Sunday, December 21, 2014


Merryn Somerset Webb's Christmas reading list (LINK) [The books: Jesse Livermore Boy Plunger: The Man Who Sold America Short in 1929, Saving the City: the Great Financial Crisis of 1914, The Forgotten Depression: 1921: The Crash that Cured itself, Edinburgh: Mapping the City, Bitcoin: the Future of Money, The Second Machine Age, Fast Forward , The English Civil War: A People’s History]
This week, one commentator referred to the general level of upset over the threats to Sony and its movie about Kim Jong Un as “beyond the realms of stupid”. It is an entirely reasonable reaction. The idea that a huge corporation can be forced to change the way its business works by a tiny group of the ideologically insane is clearly silly.

But if you start looking around for things that somehow feel beyond stupid in today’s world of money and business, your list will get very long, very quickly. Still, lest you think that beyond stupid is somehow a modern thing, I am making the first part of this year’s Christmas book list about the many crises of the past.
Paul Graham: How to Be an Expert in a Changing World (LINK)

Philosophical Economics: What Is Intrinsic Value, And Who Decides It? (LINK)

Stable Investor blog interviews Safal Niveshak's Vishal Khandelwal (LINK)

The must watch video of the day: A monkey saves the life of another monkey who fell unconscious after being electrocuted in India's northern city of Kanpur on Saturday (LINK)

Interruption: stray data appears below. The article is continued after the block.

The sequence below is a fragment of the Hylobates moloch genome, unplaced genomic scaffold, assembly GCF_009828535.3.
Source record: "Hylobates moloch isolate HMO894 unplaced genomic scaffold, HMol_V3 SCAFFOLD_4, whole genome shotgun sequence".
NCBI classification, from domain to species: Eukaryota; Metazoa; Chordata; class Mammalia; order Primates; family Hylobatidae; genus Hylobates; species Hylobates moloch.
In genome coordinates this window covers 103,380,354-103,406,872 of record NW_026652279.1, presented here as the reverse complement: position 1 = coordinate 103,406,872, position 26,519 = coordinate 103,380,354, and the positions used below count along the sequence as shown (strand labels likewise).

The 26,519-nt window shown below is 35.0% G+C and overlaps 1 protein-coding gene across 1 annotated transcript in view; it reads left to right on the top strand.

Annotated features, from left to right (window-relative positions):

Saturday, December 20, 2014

Seneca on freedom

From Moral letters to Lucilius/Letter 51 (Kindle):
Fortune is fighting against me, and I shall not carry out her commands. I refuse to submit to the yoke; nay rather, I shake off the yoke that is upon me, – an act which demands even greater courage. The soul is not to be pampered; surrendering to pleasure means also surrendering to pain, surrendering to toil, surrendering to poverty. Both ambition and anger will wish to have the same rights over me as pleasure, and I shall be torn asunder, or rather pulled to pieces, amid all these conflicting passions. I have set freedom before my eyes; and I am striving for that reward. And what is freedom, you ask? It means not being a slave to any circumstance, to any constraint, to any chance; it means compelling Fortune to enter the lists on equal terms. And on the day when I know that I have the upper hand, her power will be naught.

Friday, December 19, 2014


Buffett and Munger on How to be a Hack [H/T The Big Picture] (LINK)
Related book:  The Warren Buffett Portfolio
Benedict Evans on the a16z podcast discussing his article "New questions in mobile" (LINK)

I finally got to the second two segments ("Inside Homs", "Mindfulness")  from the latest 60 Minutes, both of which were interesting (LINK)

The Conventional Wisdom On Oil Is Always Wrong (LINK)

While the title of the above article on oil says "Always", the actual wording in the article is "almost always wrong." This reminded me of an excerpt from George Soros' The Alchemy of Finance
In other words, financial markets constantly anticipate events, both on the positive and the negative side, which fail to materialize exactly because they have been anticipated. No wonder that financial markets get so excited in anticipating events that seem quite harmless in retrospect! It is an old joke that the stock market has predicted seven of the last two recessions. We can now understand why that should be so. By the same token, financial crashes tend to occur only when they are unexpected.